Around campus there are many native British trees, including members of the Betulaceae or birch family. This group of monoecious (having separate male and female flowers on the same plant) trees and and shrubs has simple, alternate leaves and catkins (pendulous flower clusters) which appear from early spring to April. During the spring, birches produce an abundance of sap and a cut stump can “bleed” for weeks. In the UK, birch wine was made from the sap and was believed to cure ailments such as kidney stones and skin complaints.
Silver birch Betula pendula is a genuine UK native belonging to the Betulaceae family. With its silvery bark and small diamond-shaped leaves, it is one of Britain’s most easily recognisable trees. It prefers dry heaths, downs and woods, but it will pretty much grow anywhere. Silver birch is also extensively planted in parks and gardens as a show tree.
The species can be found regularly throughout campus, e.g. around Whiteknights Lake and in the Wilderness woodland. At this time of year the birches are beginning to lose their leaves but they are still easily recognised by their silvery bark. Speaking of silver bark be careful not to confuse the native Silver Birch with the spectacularly white bark of the planted Betula utilis var. jacquemontii and both species can be found growing quite close to the Harborne building for easy comparison.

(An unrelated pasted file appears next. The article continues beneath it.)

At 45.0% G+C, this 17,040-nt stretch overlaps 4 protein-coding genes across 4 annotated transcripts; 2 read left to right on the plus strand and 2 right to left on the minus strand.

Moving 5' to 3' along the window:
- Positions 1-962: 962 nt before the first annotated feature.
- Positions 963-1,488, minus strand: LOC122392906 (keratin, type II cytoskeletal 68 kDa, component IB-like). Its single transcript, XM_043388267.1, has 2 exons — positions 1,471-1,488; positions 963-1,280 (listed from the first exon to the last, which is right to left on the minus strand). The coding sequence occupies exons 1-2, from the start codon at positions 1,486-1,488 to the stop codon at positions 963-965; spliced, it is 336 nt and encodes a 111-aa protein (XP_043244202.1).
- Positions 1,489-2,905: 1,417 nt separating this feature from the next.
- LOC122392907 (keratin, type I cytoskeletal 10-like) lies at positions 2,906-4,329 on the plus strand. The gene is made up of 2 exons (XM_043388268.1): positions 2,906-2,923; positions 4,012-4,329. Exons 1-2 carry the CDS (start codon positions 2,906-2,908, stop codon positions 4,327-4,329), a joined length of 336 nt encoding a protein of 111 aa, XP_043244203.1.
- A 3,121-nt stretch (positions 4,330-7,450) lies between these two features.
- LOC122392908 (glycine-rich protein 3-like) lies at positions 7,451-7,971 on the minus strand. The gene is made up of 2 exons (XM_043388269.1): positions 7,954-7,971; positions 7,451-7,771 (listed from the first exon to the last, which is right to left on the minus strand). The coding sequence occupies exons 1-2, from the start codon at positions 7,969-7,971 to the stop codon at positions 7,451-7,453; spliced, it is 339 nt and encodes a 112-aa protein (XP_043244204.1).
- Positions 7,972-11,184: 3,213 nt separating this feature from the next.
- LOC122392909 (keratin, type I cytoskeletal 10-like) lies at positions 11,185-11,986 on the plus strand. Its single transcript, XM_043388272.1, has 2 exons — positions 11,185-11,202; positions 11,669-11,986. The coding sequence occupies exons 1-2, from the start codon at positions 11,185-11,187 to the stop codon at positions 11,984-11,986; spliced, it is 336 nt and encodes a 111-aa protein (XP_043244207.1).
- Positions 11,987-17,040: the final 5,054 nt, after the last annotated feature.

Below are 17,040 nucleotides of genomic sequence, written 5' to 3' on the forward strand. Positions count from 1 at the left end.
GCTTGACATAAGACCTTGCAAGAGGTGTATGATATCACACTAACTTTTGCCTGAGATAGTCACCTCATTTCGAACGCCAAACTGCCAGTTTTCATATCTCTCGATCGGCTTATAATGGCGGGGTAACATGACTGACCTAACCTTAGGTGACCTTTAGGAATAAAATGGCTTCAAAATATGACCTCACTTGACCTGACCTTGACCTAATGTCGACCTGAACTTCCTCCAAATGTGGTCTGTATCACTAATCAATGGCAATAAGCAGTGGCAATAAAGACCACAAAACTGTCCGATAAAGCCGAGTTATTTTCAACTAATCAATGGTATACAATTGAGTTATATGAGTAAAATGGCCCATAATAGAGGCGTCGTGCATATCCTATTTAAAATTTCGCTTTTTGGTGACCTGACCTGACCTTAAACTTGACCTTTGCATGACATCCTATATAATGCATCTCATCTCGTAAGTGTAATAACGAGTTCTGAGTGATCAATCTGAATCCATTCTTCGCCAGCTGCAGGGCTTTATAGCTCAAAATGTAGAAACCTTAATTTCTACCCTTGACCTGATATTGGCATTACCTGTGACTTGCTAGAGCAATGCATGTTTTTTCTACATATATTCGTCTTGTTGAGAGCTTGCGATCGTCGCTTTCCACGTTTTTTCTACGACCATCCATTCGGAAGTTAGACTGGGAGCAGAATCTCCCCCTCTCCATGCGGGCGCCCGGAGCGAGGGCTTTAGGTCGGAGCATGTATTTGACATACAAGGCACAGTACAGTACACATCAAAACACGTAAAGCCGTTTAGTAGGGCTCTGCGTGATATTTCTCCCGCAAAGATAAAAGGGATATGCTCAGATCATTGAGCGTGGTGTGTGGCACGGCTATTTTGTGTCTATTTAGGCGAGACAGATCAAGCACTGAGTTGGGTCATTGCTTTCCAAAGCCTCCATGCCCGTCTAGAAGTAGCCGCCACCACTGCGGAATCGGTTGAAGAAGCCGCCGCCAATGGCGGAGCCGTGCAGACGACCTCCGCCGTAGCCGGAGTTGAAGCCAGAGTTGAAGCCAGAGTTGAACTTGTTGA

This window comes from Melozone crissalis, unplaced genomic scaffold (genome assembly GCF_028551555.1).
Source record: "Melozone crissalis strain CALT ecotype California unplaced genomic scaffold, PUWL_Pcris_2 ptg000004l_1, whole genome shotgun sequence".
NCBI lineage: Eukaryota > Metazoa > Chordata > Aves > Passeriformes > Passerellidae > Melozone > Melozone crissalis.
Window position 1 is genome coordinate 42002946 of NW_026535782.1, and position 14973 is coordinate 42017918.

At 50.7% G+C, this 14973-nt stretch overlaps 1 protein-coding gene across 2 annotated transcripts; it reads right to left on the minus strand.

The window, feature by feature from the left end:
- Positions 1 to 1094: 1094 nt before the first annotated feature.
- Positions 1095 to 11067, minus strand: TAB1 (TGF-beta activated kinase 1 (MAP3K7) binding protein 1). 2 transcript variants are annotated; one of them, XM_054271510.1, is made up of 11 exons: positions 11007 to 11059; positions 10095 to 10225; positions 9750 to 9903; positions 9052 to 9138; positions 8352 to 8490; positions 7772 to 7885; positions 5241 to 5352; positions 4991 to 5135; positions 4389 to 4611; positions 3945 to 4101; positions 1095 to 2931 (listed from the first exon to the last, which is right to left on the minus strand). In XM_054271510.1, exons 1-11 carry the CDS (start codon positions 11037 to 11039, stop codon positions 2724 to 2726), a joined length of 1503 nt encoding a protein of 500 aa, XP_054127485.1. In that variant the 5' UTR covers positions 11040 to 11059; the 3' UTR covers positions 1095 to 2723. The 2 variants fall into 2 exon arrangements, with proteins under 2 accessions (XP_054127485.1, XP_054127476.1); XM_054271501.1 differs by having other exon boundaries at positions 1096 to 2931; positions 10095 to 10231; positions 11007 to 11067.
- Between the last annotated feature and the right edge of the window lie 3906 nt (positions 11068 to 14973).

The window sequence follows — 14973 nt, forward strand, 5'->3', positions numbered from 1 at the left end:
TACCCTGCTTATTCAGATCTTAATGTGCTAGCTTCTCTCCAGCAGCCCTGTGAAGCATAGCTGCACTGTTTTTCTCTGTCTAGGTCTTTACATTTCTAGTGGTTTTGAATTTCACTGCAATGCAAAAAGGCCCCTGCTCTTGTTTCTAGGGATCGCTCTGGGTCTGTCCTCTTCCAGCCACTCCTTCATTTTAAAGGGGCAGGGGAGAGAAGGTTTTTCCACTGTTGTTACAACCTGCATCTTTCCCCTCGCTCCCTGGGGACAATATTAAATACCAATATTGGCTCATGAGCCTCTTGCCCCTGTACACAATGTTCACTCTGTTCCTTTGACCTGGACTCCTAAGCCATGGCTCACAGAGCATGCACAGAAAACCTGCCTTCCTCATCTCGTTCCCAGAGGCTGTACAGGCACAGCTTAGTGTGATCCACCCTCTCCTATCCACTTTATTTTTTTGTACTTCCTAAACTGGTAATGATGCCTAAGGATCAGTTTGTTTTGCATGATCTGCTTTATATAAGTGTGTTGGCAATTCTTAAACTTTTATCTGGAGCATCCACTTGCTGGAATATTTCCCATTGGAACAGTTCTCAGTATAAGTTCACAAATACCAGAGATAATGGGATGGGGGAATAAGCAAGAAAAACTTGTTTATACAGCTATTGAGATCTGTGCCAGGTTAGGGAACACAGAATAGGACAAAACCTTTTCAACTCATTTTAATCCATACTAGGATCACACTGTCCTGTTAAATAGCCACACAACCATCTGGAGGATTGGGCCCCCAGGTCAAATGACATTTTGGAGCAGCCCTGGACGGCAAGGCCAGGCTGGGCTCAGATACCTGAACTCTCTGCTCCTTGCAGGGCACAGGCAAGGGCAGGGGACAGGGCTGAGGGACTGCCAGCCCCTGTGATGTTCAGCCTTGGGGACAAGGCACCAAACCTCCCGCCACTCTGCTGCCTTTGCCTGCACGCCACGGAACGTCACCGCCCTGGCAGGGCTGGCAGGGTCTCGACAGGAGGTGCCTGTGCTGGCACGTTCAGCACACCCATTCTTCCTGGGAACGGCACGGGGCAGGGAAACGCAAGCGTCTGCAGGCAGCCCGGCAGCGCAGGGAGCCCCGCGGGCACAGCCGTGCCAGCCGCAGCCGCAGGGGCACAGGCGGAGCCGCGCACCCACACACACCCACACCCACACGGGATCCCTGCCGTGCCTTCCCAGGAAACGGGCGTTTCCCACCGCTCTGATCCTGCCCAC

Other members of the Betulaceae growing on campus include Silver Birch’s sister the Downy Birch (Betula pubescens) and Hazel (Corylus avellana) and Alder (Alnus spp including both native A.glutinosa and introduced garden varieties).
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Has anyone looked on campus for our third native Betula, B celtiberica Rothm. & Vasc.? This was only recently recognised as the best interpretation for trees previously thought to be hybrids between B pendula and B pubescens.
No, this is very recent work, not even mentioned in the 3rd edition of Clive Stace’s flora. Its curious how some of the, on-the-face-of-it straight forward species, like Birches, have hidden depths and taxonomic complications once you delve into it! Same with the Oaks of course!